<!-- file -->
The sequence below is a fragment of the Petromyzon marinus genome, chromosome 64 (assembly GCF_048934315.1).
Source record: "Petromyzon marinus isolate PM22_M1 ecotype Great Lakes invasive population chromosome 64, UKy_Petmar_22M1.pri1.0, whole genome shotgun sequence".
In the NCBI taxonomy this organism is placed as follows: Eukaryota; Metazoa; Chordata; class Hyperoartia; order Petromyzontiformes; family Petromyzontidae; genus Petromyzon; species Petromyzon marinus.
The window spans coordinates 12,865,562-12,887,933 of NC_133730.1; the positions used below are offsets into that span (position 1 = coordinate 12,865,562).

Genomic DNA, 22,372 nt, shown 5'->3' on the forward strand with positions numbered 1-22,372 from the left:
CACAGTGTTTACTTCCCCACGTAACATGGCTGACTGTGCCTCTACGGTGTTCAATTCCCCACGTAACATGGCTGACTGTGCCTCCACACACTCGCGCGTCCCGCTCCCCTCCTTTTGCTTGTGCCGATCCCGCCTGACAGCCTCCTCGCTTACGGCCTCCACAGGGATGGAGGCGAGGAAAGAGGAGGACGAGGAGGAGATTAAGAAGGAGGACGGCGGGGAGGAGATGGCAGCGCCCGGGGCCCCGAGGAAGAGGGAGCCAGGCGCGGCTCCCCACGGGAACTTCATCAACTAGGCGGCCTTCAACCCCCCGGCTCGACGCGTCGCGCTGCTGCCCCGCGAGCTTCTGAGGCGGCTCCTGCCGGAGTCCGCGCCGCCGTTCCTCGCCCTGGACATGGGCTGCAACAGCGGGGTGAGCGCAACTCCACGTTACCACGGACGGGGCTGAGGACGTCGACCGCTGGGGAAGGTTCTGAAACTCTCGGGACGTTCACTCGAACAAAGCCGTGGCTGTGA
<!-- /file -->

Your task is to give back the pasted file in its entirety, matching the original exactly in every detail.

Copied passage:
The sequence below is a fragment of the Petromyzon marinus genome, chromosome 64 (assembly GCF_048934315.1).
Source record: "Petromyzon marinus isolate PM22_M1 ecotype Great Lakes invasive population chromosome 64, UKy_Petmar_22M1.pri1.0, whole genome shotgun sequence".
In the NCBI taxonomy this organism is placed as follows: Eukaryota; Metazoa; Chordata; class Hyperoartia; order Petromyzontiformes; family Petromyzontidae; genus Petromyzon; species Petromyzon marinus.
The window spans coordinates 12,865,562-12,887,933 of NC_133730.1; the positions used below are offsets into that span (position 1 = coordinate 12,865,562).

Genomic DNA, 22,372 nt, shown 5'->3' on the forward strand with positions numbered 1-22,372 from the left:
CACAGTGTTTACTTCCCCACGTAACATGGCTGACTGTGCCTCTACGGTGTTCAATTCCCCACGTAACATGGCTGACTGTGCCTCCACACACTCGCGCGTCCCGCTCCCCTCCTTTTGCTTGTGCCGATCCCGCCTGACAGCCTCCTCGCTTACGGCCTCCACAGGGATGGAGGCGAGGAAAGAGGAGGACGAGGAGGAGATTAAGAAGGAGGACGGCGGGGAGGAGATGGCAGCGCCCGGGGCCCCGAGGAAGAGGGAGCCAGGCGCGGCTCCCCACGGGAACTTCATCAACTAGGCGGCCTTCAACCCCCCGGCTCGACGCGTCGCGCTGCTGCCCCGCGAGCTTCTGAGGCGGCTCCTGCCGGAGTCCGCGCCGCCGTTCCTCGCCCTGGACATGGGCTGCAACAGCGGGGTGAGCGCAACTCCACGTTACCACGGACGGGGCTGAGGACGTCGACCGCTGGGGAAGGTTCTGAAACTCTCGGGACGTTCACTCGAACAAAGCCGTGGCTGTGA